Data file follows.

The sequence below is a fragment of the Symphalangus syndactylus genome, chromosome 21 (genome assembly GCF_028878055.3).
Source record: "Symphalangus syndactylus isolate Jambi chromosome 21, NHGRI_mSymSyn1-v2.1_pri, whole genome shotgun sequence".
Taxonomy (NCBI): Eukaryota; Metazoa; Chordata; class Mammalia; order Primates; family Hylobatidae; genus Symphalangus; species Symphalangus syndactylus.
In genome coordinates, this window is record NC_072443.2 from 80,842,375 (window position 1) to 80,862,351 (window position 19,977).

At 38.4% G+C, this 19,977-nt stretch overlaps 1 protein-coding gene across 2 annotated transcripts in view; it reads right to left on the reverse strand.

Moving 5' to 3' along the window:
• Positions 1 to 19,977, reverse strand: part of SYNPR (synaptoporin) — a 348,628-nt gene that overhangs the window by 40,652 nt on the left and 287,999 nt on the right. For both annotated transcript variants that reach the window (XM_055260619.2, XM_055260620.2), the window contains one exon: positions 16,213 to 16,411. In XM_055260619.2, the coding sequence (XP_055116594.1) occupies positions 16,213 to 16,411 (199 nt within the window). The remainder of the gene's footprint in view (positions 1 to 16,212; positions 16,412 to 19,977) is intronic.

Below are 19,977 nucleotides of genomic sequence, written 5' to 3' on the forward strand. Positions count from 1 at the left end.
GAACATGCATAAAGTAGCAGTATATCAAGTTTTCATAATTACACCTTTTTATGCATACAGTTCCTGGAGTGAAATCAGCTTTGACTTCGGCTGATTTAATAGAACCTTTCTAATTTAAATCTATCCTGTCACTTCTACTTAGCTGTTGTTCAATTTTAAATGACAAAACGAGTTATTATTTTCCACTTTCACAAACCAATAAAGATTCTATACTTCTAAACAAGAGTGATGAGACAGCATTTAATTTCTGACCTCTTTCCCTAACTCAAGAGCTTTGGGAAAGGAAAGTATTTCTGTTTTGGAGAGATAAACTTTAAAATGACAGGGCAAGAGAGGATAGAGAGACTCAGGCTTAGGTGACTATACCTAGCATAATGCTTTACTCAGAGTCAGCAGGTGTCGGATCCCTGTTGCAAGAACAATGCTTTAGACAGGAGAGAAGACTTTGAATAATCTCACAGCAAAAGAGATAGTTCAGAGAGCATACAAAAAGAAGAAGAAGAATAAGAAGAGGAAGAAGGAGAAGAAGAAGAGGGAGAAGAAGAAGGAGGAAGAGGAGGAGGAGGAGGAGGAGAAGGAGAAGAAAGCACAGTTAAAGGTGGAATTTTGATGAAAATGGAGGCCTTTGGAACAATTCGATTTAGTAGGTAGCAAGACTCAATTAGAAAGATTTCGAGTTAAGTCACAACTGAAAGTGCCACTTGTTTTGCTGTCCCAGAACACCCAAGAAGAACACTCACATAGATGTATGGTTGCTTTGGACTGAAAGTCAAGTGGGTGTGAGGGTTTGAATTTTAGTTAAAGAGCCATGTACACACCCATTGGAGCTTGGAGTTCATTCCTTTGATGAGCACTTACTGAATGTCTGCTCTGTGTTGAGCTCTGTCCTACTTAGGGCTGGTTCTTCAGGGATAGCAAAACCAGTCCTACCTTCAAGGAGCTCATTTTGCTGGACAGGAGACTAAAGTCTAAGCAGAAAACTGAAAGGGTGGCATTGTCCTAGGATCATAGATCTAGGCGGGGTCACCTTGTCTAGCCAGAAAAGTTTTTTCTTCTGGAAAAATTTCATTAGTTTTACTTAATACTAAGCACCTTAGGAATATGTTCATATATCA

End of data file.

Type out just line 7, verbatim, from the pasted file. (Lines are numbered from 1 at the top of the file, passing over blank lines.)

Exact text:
• Positions 1 to 19,977, reverse strand: part of SYNPR (synaptoporin) — a 348,628-nt gene that overhangs the window by 40,652 nt on the left and 287,999 nt on the right. For both annotated transcript variants that reach the window (XM_055260619.2, XM_055260620.2), the window contains one exon: positions 16,213 to 16,411. In XM_055260619.2, the coding sequence (XP_055116594.1) occupies positions 16,213 to 16,411 (199 nt within the window). The remainder of the gene's footprint in view (positions 1 to 16,212; positions 16,412 to 19,977) is intronic.